Monthly Archives: November 2014

Fix SharePoint Performance Issue with ‘Open in Explorer’ & opening non-Office File Types

I was recently working with documents stored in SharePoint (Office 365 to be exact) and was seeing poor performance when trying to open file types with applications other than Office. At first I just put it down to a slow connection to Office 365, but I quickly realised that accessing files from Office 365 via alternate means (CSOM, Web Services) was much faster. I also found that the ‘Open with Explorer’ function (available on the Library ribbon as shown below) was slow to open.




In both scenarios I saw the performance issue (1) Opening non-Office files from SharePoint, and (2) Using the Open in Explorer function, the underlying technology that is performing the communication is WebDAV. WebDAV is the layer that makes it possible for applications that were not designed to work with SharePoint to.. well.. work with SharePoint I guess! WebDAV is actually a standard and isn’t SharePoint specific but I won’t go into that here. Suffice to say I’d isolated my issue down to being a performance issue related to WebDAV.

Now I knew what I was troubleshooting, the answer was readily available. Here’s the official KB of a known issue with WebDAV and the auto-detect settings option in Internet Explorer

This was the fix for me:

In Internet Explorer, open Internet Options


Select Connections | LAN Settings


Uncheck ‘Automatically detect settings’


That’s it. After making this change I could go back to SharePoint and the SharePoint Library ‘Open in Explorer’ action was 4x faster than it had been. I was also getting much faster opening times of my non-Office files.

How to install/enable the WebClient (WebDAV) Service on Windows Server 2012 to open/edit SharePoint files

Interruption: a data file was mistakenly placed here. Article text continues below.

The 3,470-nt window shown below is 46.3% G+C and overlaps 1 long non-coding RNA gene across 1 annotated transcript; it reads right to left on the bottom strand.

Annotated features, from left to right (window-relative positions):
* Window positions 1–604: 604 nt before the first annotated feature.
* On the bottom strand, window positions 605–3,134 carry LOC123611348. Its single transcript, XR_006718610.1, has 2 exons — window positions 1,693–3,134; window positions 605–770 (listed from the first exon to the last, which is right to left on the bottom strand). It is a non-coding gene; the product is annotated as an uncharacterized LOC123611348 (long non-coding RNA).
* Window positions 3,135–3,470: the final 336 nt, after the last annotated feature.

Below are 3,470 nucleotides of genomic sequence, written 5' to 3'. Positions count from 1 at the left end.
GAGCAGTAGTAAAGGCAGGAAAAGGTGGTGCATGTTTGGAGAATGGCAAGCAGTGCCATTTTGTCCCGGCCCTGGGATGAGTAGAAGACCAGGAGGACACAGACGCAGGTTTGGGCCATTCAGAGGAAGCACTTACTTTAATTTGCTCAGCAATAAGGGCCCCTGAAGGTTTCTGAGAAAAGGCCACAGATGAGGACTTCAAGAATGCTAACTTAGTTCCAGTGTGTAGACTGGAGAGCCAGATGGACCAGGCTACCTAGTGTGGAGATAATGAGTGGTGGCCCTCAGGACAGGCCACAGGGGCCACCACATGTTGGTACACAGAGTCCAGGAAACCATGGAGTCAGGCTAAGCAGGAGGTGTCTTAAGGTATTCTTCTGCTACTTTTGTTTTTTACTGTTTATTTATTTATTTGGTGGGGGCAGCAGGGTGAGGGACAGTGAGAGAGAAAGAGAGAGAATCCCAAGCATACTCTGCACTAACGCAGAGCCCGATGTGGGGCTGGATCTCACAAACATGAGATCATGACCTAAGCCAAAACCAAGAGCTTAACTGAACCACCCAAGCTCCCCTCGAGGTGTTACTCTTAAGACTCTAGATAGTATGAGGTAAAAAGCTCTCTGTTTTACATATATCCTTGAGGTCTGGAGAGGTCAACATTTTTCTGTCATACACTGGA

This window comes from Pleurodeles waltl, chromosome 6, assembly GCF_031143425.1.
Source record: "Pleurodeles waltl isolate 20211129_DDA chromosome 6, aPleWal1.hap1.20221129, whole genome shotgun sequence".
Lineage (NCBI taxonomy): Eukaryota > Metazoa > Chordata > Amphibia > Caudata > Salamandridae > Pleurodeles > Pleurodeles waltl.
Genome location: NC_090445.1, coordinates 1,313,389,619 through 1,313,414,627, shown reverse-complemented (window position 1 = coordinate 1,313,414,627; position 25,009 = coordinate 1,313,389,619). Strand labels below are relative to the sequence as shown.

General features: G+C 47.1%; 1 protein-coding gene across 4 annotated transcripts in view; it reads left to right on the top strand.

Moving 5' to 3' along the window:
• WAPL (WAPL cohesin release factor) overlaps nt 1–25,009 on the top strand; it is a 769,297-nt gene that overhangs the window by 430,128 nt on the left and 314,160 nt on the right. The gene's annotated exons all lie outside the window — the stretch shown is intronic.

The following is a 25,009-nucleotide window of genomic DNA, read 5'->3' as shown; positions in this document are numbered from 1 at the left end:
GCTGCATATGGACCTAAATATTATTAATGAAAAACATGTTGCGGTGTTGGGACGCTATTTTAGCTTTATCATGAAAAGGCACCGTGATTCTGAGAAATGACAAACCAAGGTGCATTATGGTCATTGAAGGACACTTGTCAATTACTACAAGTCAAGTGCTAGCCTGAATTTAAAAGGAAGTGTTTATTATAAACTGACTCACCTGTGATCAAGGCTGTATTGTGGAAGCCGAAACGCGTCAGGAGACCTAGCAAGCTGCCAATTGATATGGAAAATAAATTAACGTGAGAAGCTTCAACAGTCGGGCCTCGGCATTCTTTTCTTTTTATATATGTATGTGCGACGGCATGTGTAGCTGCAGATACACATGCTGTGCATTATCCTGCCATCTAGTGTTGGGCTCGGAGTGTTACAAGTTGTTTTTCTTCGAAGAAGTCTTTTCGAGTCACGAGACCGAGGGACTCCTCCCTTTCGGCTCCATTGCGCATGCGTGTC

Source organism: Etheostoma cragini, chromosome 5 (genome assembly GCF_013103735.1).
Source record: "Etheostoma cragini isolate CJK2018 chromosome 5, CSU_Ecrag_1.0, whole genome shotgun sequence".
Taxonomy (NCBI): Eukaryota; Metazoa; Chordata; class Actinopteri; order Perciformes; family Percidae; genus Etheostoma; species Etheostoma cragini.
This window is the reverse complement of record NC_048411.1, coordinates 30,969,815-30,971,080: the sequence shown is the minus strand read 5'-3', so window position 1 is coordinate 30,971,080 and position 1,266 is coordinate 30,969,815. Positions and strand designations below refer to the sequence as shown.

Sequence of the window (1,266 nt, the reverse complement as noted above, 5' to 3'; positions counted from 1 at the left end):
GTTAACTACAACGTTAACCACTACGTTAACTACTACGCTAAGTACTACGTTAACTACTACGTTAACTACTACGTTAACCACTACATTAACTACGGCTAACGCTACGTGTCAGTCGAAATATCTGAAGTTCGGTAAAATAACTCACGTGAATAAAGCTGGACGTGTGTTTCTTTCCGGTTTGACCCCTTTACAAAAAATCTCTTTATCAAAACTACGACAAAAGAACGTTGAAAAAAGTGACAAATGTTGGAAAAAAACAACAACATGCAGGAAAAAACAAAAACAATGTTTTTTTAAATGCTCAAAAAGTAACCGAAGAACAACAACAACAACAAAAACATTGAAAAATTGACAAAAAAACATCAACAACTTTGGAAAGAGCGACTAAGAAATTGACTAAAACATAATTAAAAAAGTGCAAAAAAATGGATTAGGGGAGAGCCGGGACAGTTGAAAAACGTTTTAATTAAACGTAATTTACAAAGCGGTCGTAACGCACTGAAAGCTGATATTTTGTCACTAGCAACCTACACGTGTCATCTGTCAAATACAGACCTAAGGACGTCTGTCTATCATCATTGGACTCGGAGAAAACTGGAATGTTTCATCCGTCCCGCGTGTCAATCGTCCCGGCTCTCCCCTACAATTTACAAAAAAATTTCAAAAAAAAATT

Are you having trouble opening/editing files stored in SharePoint, especially non Office files on Windows Server 2012?

By default the WebClient service is not installed on Windows Server 2012. Without this service running, opening/editing of non-Office files stored in SharePoint is very restricted.

To enable the WebClient service in Windows 2012 follow these steps:

Start Server Manager | Manage | Add Roles and Features


Select Installation Type of Role based or feature based installation


Choose the server to install the feature on (in my case I’m running server manager locally on the server I want to install the WebClient service on)


Just click Next to skip over Server Roles (it’s a feature we want to enable not a role)


Expand the User Interfaces and Infrastructure feature. By default this feature is partially installed. We need the Desktop Experience component of this feature. The WebClient is bundled with this component. According to Microsoft it is only possible to install the WebClient by enabling the entire Desktop experience and WebClient is not available on it’s own (


Check Desktop Experience and you will be prompted to also install the pre-requisite Ink and Handwriting Services. Click Add Features.



This change required a server restart for me (and the feature installation continued after the restart) so check the option to have the server automatically restart if required.


Click Install and your server should restart and the feature installation will complete once the server comes back up.


Now check the Windows Services and ensure WebClient is present and running



Further Resources/Reading

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